If ever there was something to ruin Christmas in the cybersecurity industry, it's a devastating data breach that is on track to becoming the largest cyberespionage event affecting the US government on record.
The SolarWinds attack is far reaching, with threat actors having initially breached the software as early as mid-2019. This months-long heist was discovered in December 2020 after the scheme was used to infiltrate prominent cybersecurity firm, FireEye, and the nightmare unraveled from there. The full scope of the breach is still being investigated, but key areas of infiltration include US Departments of State, Homeland Security, Commerce, and the Treasury, in addition to the National Institutes of Health.
This incident is going to have ongoing aftershocks, but the sheer sophistication of it is fascinating. At a technical level, it is a multilayered infiltration involving custom malicious tooling, backdoors, and cloaked code, far beyond the skill of script kiddies we so often see exploiting more obvious errors.
Code Laundering at Its Best Worst
CrowdStrike has done more of their genius work in reverse-engineering the exploit, and detailing the findings for all to see. It has now come to light that SolarWinds was the victim of an infrastructure breach, allowing malicious code injection into system updates, resulting in at least four separate malware tools opening up unprecedented access for the threat actors.
The method was covert, allowing for a strategic precision that seems straight out of a Jason Bourne novel. It bought time to sniff around, plan, and strike victims outside of the SolarWinds network exactly when they wanted, in a comprehensive supply chain attack. And it was all carried out with code that looked completely benign.
Cyberattacks are often the result of simple, yet costly, errors. Once discovered, the mistakes are fairly obvious; think a poorly configured network, passwords stored in plaintext, or unpatched software that sits vulnerable to known exploits. In this case, the code didn't stand out at all, and not just to developers and security engineers. A wide myriad of expensive, complex security technology failed to detect it too.
Tools Rendered Virtually Useless
Security professionals are aided in their quest to safeguard enormous amounts of company data, software, and infrastructure, by a technology stack that is customized to the security needs of the business. This usually takes the form of components like network firewalls, automated penetration testing, monitoring and scanning tools, with the latter soaking up a lot of time in the software development process. This tooling can quickly spiral and become unruly to manage and execute, with many companies using upward of 300 different products and services.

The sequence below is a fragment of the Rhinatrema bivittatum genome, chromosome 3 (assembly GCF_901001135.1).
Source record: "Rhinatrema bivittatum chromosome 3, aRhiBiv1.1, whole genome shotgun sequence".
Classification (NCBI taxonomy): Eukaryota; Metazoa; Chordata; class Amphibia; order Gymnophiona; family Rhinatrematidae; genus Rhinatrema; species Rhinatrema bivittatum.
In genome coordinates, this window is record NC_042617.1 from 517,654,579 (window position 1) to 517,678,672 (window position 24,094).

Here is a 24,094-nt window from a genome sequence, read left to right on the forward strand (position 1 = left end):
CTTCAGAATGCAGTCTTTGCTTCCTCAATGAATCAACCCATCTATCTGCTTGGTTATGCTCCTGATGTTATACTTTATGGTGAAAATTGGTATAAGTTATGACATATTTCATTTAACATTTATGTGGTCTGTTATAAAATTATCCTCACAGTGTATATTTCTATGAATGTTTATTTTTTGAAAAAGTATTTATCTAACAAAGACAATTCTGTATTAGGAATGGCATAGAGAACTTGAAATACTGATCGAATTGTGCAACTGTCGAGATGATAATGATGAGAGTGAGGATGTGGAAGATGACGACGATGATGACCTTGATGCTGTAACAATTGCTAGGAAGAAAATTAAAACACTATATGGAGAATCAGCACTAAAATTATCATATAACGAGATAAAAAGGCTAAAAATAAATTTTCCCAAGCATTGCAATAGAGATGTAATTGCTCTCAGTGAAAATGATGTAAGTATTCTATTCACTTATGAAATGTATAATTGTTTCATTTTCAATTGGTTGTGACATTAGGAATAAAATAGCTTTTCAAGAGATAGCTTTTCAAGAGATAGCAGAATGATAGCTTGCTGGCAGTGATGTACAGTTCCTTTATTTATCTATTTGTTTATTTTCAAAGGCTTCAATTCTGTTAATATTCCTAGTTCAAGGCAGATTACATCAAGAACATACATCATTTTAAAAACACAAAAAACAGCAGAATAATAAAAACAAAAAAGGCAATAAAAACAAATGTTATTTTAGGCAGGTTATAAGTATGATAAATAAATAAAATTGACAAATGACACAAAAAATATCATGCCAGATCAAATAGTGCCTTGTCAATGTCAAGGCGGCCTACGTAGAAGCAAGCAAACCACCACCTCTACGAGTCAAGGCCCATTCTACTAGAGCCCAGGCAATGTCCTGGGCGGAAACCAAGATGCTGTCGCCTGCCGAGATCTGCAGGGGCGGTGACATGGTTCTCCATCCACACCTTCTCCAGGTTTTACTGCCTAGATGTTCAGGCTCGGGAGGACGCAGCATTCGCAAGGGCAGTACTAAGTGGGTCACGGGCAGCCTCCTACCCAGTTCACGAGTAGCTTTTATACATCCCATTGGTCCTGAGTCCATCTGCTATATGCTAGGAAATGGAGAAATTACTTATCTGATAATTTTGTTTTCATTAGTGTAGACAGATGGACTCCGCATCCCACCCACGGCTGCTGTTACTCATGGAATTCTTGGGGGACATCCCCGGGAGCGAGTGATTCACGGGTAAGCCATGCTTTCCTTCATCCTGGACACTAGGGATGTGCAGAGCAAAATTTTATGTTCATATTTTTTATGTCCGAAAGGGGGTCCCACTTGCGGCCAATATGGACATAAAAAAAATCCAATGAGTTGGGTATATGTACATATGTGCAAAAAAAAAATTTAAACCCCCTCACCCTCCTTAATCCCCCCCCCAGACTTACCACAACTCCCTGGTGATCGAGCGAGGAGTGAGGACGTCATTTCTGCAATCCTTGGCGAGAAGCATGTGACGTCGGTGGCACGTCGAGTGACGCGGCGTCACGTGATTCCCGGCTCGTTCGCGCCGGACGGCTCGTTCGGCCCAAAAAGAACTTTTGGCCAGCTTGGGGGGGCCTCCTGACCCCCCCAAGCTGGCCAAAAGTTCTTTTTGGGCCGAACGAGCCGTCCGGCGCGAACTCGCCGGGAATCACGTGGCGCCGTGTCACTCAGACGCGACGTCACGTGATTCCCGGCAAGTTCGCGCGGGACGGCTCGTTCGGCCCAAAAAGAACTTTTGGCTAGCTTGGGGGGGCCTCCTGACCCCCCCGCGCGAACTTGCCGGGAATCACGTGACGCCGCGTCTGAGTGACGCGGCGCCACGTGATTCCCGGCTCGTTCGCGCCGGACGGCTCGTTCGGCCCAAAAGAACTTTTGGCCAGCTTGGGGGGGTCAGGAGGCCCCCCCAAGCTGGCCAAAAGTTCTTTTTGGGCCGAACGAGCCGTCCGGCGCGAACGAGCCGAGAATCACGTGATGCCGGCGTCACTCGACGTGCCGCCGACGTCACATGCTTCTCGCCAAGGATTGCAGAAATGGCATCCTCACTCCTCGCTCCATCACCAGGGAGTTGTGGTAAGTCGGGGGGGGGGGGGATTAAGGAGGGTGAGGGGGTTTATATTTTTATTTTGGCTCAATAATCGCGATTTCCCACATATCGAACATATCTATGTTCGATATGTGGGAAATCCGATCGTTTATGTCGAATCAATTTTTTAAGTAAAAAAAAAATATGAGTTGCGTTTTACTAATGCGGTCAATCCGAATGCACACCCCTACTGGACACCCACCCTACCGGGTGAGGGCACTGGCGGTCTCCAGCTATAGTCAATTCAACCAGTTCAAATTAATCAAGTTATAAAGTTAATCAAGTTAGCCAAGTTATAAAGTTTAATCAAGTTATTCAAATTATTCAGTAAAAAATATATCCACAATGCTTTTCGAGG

SolarWinds would have an eye-watering array of tools to find and highlight security bugs in code, attempted unauthorized network access, potential compromise in any part of the infrastructure, and even pick up on signs of detection evasion. It is unprecedented that these threat actors were able to inject malicious code that went undiscovered even by the most advanced security stack.
Infrastructure hardening — especially access control — is a fundamental component of general cybersecurity best practice, but if an attacker can quietly exploit a tiny window of opportunity, then a network can be compromised just the same as a vulnerability in stand-alone software.
This breach is a reminder that, in general, any company that relies heavily on tools alone to secure its network infrastructure and software is taking an enormous risk. It's not always enough to protect code; everything storing, running, and compiling it must be equally as fortified. The ideal state is a balance of tools and people, executing a robust strategy that goes deep in assessing and reducing the potential attack surface.
Benefits of Cross-Team Security Awareness
The SolarWinds breach has already started to make a significant impact on security operations, especially at a government level. Experts are touting that this could reshape cybersecurity practices forever.
An increasingly digital infrastructure powers our lives, and while it can be vulnerable to attack if not meticulously managed, our general strategy is flawed. We are wildly understaffed when it comes to security expertise, yet we're not doing a whole lot to close the gap. Human-driven security awareness is an underutilized element of cybersecurity, as is making prevention rather than reaction a priority.
Infrastructure security is a complex undertaking with many moving parts, but, similar to how they are positioned in software creation, developers can be an asset in reducing structural risk if properly trained and security-aware.
Threat modeling rarely accounts for supply-chain attacks, despite this type of attack being highlighted as early as 2012 as a key risk that is difficult to prevent with current techniques, and it leaves many companies underprepared. Software developers could absolutely play a role in prevention, and it starts with ensuring they are upskilled and able to assess their code integrity from the inside out. Have they built the update mechanism securely? Is the software running with unnecessary connectivity that could allow for easier malicious compromise?
When security is synonymous with software quality, it is easy to see the immense value a security-aware engineer can bring to the table.